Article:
Despite this, Ascendant CEO Bret Robbins still proudly insists that Immortals of Aveum is “100% AAA”. In the interview Robbins says this is a laudable testament to what a relatively small, new team can produce. But I can’t help but suspect it’s also in part to try to justify the ill-advised expenditure. Video games are difficult and costly to make — there’s no arguing with that. But it’s surely up to the studio heads and publishers to ensure that spending is proportional to the market potential of their game. Without a solid USP to differentiate itself from the stiff competition, Immortals of Aveum was always going to be up against it. A “AAA” budget only serves to exacerbate the failure.

On the Ascendancy

Despite Immortals of Aveum’s failure, I do hope that Ascendant Studios can rebuild. CEO Bret Robbins seems confident that the company can come back from their debut title’s underwhelming performance. To do so, I’d suggest the studio needs to pull themselves out of the “AAA” trap and focus on more unique, lower-budget games with less generic gameplay and storytelling and a more palatable price point. Robbins is right that we players are wary of new IPs, but we also recognize generic mediocrity and, conversely, uniqueness, when we say it. To suggest otherwise is doing the potential playerbase a grave disservice.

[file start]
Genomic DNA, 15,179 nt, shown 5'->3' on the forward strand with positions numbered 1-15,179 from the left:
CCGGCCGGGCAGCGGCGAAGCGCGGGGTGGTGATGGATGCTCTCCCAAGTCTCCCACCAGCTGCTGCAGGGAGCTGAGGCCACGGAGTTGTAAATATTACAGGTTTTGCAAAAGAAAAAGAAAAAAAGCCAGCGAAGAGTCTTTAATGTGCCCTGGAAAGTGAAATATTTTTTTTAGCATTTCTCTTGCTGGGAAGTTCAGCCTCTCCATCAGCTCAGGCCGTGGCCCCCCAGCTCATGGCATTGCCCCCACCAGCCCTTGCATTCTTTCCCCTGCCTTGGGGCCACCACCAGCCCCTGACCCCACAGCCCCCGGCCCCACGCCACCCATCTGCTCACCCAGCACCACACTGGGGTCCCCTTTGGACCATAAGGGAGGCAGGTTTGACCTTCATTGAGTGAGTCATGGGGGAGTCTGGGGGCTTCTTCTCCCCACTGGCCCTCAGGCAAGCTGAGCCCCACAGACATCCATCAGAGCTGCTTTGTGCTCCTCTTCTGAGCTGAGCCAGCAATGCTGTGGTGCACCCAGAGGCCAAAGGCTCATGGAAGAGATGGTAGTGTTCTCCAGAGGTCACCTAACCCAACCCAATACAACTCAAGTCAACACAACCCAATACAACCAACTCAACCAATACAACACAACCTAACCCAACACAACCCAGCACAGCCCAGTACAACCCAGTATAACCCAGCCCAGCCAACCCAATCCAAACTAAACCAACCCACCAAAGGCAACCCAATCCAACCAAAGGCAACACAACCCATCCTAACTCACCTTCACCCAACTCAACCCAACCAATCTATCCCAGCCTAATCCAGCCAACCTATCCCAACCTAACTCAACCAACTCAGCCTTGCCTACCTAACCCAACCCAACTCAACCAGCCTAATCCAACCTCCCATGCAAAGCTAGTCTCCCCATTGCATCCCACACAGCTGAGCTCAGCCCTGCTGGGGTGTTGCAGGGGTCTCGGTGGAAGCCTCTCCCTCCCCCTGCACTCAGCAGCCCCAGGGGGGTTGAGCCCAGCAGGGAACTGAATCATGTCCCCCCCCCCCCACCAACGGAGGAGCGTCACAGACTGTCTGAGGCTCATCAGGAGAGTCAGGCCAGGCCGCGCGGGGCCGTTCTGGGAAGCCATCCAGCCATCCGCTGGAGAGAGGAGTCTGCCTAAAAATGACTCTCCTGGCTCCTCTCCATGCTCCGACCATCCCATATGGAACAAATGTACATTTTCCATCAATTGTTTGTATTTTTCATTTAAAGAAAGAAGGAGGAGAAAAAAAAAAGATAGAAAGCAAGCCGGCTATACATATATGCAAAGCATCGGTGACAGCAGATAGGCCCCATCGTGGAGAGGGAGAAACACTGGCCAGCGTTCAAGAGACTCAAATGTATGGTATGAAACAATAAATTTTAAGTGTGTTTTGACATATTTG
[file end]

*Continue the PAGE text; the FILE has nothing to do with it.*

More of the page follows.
Immortals of Aveum isn’t a bad game, in my opinion. In fact, many aspects are perfectly competent. But, in this age of fierce competition, that’s not enough. If a game isn’t within an existing franchise, it has to stand out, showing at least a glimmer of inspiration. Sadly, Immortals of Aveum couldn’t do that.

Nevertheless, let’s hope that Ascendant Studios can learn their lessons, shun the “AAA” obsession and its associated trappings, and get back on track. Immortals of Aveum was a “AAA” game, perhaps, but that’s not implicitly a good thing. As soon as the studio recognizes that, perhaps it’ll find itself on the ascendancy.